Author Jennifer Weiner's new book, "All Fall Down," is being heralded as one of her best works.
"Not just by my Nana," she said.
The plot, which revolves around a working mother and wife whose world falls apart because of a "pill problem," was inspired by experiences drawn from her own life, which was "touched by the disease of addiction," she said.
"My dad and my mom split up in this like horrific, burn-the-ground-and-salt-the-earth divorce when I was a teenager, and I didn't see my dad for many, many years. And then he died in 2008, and my siblings and I learned that he'd been addicted to crack and addicted to heroin," Weiner said.
The news took her by surprise.
"My dad was a doctor. We lived in the suburbs. The house had a pool. We went on vacations. It was the last thing I thought, and discovering it was really hard," Weiner said. "It just makes me think like, how do you get from here to there, how do you get from a life that looks like the life everyone wants to dying in a bathroom? It was awful."
Weiner, a former newspaper reporter, said the topic of prescription pill addiction is prevalent in modern society.
"You can't pick up People [Magazine], you can't pick up The New York Times, you can't pick up your local paper without reading about this. Without reading about women who, they take one Vicodin and feels good. They take two, it feels great. And then they're doctor shopping or they're buying pills online, or trading with their friends. I heard about, like in the gym locker room, 'You've got Xanax, I've got Oxy. Let's make each other happy,'" Weiner said.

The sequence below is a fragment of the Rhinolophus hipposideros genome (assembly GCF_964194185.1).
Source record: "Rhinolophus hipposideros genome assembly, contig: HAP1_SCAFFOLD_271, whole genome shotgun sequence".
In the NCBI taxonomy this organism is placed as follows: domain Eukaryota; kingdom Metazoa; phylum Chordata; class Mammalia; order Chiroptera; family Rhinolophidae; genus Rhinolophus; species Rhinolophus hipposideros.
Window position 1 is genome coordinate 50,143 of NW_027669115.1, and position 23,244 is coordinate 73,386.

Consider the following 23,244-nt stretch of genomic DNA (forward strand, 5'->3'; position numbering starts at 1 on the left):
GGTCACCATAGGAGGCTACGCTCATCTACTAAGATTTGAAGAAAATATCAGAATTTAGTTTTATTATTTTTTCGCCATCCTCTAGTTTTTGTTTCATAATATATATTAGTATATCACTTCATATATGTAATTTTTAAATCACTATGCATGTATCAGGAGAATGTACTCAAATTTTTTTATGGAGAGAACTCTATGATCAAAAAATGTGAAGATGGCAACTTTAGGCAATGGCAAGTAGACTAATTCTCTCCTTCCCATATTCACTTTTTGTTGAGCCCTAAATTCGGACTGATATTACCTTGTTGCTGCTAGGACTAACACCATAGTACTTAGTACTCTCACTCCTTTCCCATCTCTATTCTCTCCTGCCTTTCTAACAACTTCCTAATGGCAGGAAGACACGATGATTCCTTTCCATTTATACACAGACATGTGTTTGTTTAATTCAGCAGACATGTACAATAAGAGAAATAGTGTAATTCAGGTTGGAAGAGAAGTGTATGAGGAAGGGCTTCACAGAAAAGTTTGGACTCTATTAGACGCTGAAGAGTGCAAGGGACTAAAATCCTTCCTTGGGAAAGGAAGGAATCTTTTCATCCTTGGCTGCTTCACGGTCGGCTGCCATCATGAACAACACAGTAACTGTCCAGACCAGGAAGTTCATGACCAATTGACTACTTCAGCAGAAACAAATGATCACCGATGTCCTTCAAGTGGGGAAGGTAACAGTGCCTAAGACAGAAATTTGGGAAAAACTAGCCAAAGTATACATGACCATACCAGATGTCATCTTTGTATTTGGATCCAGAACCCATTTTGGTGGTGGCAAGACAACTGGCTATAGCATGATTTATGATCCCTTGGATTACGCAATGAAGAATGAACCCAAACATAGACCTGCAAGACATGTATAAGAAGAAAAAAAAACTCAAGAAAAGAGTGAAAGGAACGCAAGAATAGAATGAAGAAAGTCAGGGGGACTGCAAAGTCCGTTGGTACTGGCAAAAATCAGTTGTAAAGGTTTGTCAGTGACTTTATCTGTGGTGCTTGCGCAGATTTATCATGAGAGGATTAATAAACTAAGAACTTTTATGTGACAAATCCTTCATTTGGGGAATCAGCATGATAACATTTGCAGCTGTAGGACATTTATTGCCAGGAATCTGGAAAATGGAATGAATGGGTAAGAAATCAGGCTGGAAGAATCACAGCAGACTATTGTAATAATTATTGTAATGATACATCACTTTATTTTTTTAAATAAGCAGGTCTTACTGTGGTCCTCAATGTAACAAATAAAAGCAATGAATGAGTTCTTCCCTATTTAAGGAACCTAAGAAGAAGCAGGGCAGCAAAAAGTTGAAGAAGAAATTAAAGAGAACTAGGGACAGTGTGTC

In writing "All Fall Down," which is published by Simon & Schuster, a division of CBS, Weiner was seeking a challenge.
"When you write 11 books, at least if you're me, you don't want to keep doing the same thing over and over and over. You want to push yourself. And so I wanted to talk about obviously an important topic and sort of go to darker places but also have some laughs in there. So I hope that's what I did," Weiner said.
Despite being a regular on the New York Times bestseller list and having fans in 36 countries who own nearly 12 million copies of her books, it was the first time her book was reviewed in the New York Times.
"It was a real thrill after years of sort of like banging on their door and saying, 'You need to cover more women, review more women, have more women reviewers,'" Weiner said.
As a vocal critic of gender bias in media, and she said she was also thrilled that the 2014 VIDA counts, which tallies gender disparity in book reviews and major literary publications, showed the first year the New York Times had more female book reviewers than men.